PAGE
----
A meditation on consumption and addiction

The installation encircles the room, presenting a change of mood and intensity, from an orderly line of human faces in the pill containers to a whimsical collection of objects and container-portraits. As the viewer continues around the room, the objects and faces trapped in the bottles become more intense and finally dark, somber, disorderly and tragic.

The installation idea formed with the focus on the hidden beauty of ordinary found objects. Each object was collected and held my interest because of shape, color and surface and also because of its former life as a useful and valued object. Out of the collected ephemera, I found myself especially attracted to the tangled, ripped, bent, and broken objects. Some had been run-over, some decayed or rusted, some tattered but, most importantly, discarded.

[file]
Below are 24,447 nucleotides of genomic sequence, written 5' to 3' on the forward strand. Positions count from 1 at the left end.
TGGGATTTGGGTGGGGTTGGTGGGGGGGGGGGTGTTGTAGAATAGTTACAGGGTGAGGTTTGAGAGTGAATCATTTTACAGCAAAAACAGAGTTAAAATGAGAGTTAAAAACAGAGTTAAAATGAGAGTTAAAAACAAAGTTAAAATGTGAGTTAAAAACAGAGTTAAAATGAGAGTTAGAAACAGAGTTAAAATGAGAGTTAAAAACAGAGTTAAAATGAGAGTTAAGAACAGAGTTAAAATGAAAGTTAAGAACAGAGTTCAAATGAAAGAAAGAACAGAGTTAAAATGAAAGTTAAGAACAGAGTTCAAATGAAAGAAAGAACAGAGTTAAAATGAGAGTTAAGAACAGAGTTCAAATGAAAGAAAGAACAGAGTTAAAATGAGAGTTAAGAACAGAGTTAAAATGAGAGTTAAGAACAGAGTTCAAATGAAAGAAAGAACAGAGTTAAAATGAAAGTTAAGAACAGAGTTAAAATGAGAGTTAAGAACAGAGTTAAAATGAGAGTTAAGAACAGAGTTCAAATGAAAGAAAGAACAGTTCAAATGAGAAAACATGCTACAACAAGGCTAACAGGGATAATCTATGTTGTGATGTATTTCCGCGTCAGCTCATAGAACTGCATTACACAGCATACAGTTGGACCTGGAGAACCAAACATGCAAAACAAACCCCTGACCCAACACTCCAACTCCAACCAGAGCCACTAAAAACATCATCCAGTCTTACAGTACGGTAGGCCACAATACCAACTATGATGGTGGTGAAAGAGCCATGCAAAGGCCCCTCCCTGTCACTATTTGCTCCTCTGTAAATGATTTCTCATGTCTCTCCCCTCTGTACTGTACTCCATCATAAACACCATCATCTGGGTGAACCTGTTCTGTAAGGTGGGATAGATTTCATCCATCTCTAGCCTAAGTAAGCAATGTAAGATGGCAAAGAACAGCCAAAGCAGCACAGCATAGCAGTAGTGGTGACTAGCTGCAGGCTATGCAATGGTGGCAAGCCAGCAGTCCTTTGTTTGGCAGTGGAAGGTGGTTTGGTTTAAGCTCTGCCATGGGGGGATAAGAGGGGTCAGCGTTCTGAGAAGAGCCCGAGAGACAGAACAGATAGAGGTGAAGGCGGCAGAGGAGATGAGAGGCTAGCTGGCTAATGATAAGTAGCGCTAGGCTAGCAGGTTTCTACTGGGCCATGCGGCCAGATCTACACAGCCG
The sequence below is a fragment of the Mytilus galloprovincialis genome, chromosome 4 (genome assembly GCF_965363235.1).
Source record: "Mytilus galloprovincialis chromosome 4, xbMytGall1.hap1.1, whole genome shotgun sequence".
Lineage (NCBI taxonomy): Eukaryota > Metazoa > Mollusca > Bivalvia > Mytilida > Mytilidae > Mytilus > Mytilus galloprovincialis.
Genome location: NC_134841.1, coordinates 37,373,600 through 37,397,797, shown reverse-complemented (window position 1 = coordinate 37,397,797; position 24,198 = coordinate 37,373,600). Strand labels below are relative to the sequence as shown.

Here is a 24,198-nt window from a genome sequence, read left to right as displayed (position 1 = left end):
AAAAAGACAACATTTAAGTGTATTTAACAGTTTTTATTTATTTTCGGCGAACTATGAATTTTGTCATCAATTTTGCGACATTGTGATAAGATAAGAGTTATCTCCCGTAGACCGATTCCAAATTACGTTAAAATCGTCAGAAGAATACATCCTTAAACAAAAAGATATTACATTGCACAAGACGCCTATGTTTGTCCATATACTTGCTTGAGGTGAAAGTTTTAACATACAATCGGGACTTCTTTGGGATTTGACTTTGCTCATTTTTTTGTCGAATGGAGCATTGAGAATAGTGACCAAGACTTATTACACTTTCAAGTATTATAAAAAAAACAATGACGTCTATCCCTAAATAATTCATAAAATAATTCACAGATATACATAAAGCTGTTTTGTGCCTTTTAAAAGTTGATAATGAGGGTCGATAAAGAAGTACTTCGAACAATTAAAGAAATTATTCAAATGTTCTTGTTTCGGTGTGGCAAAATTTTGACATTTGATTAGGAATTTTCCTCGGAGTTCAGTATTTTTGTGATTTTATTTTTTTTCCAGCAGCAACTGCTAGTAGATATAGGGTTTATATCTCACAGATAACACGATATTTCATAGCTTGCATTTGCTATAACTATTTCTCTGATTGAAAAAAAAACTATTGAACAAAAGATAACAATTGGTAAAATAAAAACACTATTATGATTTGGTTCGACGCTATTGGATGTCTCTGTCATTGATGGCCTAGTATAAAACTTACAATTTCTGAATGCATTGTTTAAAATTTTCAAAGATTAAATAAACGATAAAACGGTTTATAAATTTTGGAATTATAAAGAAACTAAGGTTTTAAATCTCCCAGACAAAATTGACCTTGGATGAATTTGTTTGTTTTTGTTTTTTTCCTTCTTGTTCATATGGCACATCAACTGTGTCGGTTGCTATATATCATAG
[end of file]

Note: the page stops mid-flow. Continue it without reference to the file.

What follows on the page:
The radio in my studio repeated story after story about opiate addiction and individuals and families ravaged by this addiction. Among the collected discards on my studio shelf was a large bag of empty pill containers. The pill containers had a shiny, orange transparency but also conveyed aspects of the story on the radio. I cut apart some portrait photos, putting parts of the photos into the pill containers. The photos in the pill containers evolved into portraits that held a variety of emotions.

The installation combines the pill-bottle portraits with carefully chosen objects to create a meditation about the arc of addiction and its corrosive effects.

—Odile Dix